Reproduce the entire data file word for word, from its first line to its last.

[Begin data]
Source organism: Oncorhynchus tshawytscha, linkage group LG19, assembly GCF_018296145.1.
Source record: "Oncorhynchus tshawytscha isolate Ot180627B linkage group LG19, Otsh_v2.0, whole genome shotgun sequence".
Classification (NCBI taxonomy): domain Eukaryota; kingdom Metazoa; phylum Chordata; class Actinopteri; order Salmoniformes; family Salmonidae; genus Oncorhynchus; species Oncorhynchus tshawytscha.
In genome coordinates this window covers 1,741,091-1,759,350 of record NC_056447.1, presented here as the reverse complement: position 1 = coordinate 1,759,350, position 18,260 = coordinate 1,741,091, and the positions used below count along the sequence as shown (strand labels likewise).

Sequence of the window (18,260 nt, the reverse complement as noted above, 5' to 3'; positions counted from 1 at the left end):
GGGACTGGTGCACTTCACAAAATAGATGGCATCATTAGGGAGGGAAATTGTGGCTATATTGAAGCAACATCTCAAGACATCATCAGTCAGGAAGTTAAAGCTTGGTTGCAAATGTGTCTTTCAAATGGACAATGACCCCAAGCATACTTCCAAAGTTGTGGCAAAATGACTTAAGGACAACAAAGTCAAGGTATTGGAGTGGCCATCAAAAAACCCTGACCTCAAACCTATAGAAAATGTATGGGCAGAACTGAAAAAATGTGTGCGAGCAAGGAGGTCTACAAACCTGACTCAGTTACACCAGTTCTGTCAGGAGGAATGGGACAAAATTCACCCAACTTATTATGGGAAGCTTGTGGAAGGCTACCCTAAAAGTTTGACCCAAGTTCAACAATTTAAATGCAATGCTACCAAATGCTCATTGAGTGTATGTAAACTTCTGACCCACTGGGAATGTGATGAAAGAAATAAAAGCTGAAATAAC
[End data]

Source organism: Oncorhynchus tshawytscha, linkage group LG19, assembly GCF_018296145.1.
Source record: "Oncorhynchus tshawytscha isolate Ot180627B linkage group LG19, Otsh_v2.0, whole genome shotgun sequence".
Classification (NCBI taxonomy): domain Eukaryota; kingdom Metazoa; phylum Chordata; class Actinopteri; order Salmoniformes; family Salmonidae; genus Oncorhynchus; species Oncorhynchus tshawytscha.
In genome coordinates this window covers 1,741,091-1,759,350 of record NC_056447.1, presented here as the reverse complement: position 1 = coordinate 1,759,350, position 18,260 = coordinate 1,741,091, and the positions used below count along the sequence as shown (strand labels likewise).

Sequence of the window (18,260 nt, the reverse complement as noted above, 5' to 3'; positions counted from 1 at the left end):
GGGACTGGTGCACTTCACAAAATAGATGGCATCATTAGGGAGGGAAATTGTGGCTATATTGAAGCAACATCTCAAGACATCATCAGTCAGGAAGTTAAAGCTTGGTTGCAAATGTGTCTTTCAAATGGACAATGACCCCAAGCATACTTCCAAAGTTGTGGCAAAATGACTTAAGGACAACAAAGTCAAGGTATTGGAGTGGCCATCAAAAAACCCTGACCTCAAACCTATAGAAAATGTATGGGCAGAACTGAAAAAATGTGTGCGAGCAAGGAGGTCTACAAACCTGACTCAGTTACACCAGTTCTGTCAGGAGGAATGGGACAAAATTCACCCAACTTATTATGGGAAGCTTGTGGAAGGCTACCCTAAAAGTTTGACCCAAGTTCAACAATTTAAATGCAATGCTACCAAATGCTCATTGAGTGTATGTAAACTTCTGACCCACTGGGAATGTGATGAAAGAAATAAAAGCTGAAATAAC